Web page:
OSHA has agreed to extend the date the Agency was to begin enforcing the antiretaliation provisions of the final rule to improve tracking of workplace injuries and illnesses. Enforcement of the provisions that went into effect August 1, 2016, was already extended once to November 1, 2016. With the latest announcement, employers have until December 1, 2016, to comply.
According to Assistant Secretary of Labor for Occupational Safety and Health David Michaels, PhD, speaking during a media roundtable at the 2016 National Safety Council Congress & Expo in Anaheim, California, OSHA will be developing guidance over the next few months to help employers understand how to comply with OSHA’s antiretaliation provisions. The guidance will focus on post-injury drug testing and employee safety incentive programs.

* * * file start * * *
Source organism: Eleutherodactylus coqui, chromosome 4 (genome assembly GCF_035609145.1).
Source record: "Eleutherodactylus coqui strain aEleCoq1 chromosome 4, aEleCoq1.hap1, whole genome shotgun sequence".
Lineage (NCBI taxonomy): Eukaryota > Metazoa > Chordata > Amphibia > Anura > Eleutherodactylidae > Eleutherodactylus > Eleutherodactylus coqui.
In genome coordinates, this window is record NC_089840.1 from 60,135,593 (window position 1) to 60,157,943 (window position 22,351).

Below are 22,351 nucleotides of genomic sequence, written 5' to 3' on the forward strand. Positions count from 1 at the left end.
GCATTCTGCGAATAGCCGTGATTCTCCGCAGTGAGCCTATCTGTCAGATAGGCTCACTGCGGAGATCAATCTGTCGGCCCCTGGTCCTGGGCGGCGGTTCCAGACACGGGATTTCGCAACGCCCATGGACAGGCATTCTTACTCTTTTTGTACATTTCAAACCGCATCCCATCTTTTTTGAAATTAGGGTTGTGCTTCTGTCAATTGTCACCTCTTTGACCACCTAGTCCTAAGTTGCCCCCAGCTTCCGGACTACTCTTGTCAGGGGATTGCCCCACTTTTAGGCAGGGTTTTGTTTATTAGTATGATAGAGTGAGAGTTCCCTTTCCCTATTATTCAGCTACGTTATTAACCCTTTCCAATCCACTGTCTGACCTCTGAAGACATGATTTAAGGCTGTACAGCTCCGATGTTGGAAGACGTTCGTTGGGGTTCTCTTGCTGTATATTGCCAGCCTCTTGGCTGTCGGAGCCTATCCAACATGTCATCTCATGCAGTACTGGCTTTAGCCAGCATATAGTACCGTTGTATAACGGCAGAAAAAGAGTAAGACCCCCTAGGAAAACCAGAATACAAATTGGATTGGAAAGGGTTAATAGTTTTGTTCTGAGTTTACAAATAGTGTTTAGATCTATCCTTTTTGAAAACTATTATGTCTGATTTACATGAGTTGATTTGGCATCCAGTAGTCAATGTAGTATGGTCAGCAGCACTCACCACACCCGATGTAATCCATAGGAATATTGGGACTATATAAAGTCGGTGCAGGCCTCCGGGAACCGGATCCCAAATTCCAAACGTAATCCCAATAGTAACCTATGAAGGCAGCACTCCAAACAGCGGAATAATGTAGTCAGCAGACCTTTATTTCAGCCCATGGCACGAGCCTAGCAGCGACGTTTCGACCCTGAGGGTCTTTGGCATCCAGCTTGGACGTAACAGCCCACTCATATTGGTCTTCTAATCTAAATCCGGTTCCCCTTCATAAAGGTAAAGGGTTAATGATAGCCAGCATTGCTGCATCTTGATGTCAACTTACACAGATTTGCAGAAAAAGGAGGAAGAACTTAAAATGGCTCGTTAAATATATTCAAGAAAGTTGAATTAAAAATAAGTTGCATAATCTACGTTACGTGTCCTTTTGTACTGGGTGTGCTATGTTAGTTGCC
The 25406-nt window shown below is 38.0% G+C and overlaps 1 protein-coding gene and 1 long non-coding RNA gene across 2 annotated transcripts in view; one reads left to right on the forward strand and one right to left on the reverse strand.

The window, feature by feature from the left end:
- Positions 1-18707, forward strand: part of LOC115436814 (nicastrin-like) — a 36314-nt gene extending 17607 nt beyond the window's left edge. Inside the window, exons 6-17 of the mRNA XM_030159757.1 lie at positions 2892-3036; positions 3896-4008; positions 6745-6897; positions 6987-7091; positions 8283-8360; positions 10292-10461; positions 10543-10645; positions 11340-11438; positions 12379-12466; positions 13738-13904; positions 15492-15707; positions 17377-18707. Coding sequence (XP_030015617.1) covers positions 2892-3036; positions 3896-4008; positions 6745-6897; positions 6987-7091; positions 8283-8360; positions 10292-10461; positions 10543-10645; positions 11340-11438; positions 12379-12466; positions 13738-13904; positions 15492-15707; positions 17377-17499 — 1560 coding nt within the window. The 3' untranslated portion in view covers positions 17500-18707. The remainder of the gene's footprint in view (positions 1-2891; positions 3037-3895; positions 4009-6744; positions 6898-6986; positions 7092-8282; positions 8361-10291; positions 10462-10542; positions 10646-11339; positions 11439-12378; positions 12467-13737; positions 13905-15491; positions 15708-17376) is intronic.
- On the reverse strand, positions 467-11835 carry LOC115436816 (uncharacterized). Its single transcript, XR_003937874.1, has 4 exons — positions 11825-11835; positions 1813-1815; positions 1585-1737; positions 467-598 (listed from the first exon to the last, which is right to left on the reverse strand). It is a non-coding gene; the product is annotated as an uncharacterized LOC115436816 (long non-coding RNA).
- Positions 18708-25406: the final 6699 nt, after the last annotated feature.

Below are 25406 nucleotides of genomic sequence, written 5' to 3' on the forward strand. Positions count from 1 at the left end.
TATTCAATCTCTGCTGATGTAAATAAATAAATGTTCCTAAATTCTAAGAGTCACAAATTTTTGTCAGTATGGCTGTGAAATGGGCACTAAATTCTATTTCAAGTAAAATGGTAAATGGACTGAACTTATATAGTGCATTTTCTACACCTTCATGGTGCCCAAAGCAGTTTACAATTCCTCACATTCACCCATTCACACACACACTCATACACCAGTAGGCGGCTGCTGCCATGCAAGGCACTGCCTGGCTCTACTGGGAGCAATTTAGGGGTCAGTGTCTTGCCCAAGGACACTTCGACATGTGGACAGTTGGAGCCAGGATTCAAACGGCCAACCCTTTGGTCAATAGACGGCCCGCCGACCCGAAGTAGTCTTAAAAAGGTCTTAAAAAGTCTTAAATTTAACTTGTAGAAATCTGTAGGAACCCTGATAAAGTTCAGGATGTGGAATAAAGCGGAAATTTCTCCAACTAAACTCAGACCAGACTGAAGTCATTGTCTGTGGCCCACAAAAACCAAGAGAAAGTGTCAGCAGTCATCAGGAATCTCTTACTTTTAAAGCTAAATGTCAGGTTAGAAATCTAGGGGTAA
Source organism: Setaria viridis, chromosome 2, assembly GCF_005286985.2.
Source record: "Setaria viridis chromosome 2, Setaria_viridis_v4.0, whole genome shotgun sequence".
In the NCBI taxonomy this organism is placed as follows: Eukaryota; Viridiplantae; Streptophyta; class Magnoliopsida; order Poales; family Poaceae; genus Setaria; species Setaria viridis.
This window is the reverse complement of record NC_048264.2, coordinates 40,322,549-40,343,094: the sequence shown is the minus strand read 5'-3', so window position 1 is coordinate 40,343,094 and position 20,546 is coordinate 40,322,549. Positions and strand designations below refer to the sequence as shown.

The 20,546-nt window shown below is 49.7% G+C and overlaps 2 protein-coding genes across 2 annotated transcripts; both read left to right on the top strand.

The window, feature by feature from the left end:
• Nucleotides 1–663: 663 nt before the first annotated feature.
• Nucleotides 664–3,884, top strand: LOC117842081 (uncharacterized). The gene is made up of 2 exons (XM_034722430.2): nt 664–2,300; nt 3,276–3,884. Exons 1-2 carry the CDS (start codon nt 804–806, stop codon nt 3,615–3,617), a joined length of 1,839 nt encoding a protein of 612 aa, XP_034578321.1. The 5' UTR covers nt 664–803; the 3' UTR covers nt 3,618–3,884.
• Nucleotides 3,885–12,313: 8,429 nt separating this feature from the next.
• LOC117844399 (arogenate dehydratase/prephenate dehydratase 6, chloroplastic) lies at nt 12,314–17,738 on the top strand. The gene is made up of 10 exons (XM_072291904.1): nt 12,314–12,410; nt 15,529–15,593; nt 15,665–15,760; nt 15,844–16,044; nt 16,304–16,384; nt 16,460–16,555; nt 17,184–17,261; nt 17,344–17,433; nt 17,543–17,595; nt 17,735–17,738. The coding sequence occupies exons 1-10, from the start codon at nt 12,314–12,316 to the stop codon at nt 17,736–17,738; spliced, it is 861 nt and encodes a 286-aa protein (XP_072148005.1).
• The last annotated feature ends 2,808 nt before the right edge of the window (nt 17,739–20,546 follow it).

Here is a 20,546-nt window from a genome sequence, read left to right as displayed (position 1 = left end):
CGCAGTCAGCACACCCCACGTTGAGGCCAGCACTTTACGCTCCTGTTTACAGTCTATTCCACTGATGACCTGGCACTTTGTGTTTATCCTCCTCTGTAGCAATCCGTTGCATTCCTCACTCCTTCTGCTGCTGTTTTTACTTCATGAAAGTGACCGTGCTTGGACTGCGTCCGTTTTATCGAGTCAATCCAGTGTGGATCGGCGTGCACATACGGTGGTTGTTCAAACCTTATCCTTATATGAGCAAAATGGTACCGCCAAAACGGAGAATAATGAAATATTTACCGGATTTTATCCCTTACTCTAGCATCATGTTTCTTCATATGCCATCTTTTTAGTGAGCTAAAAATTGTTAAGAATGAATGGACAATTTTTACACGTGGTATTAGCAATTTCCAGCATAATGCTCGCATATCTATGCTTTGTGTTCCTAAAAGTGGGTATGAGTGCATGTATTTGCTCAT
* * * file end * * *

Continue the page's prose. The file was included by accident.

OSHA’s antiretaliation provisions require employers to inform employees of their right to report work-related injuries and illnesses without fear of retaliation; require employers to implement reasonable procedures for reporting injuries and illnesses that do not deter or discourage employees from reporting work-related injuries or illnesses; and prohibit employers from retaliating or discriminating against employees for reporting injuries and illnesses.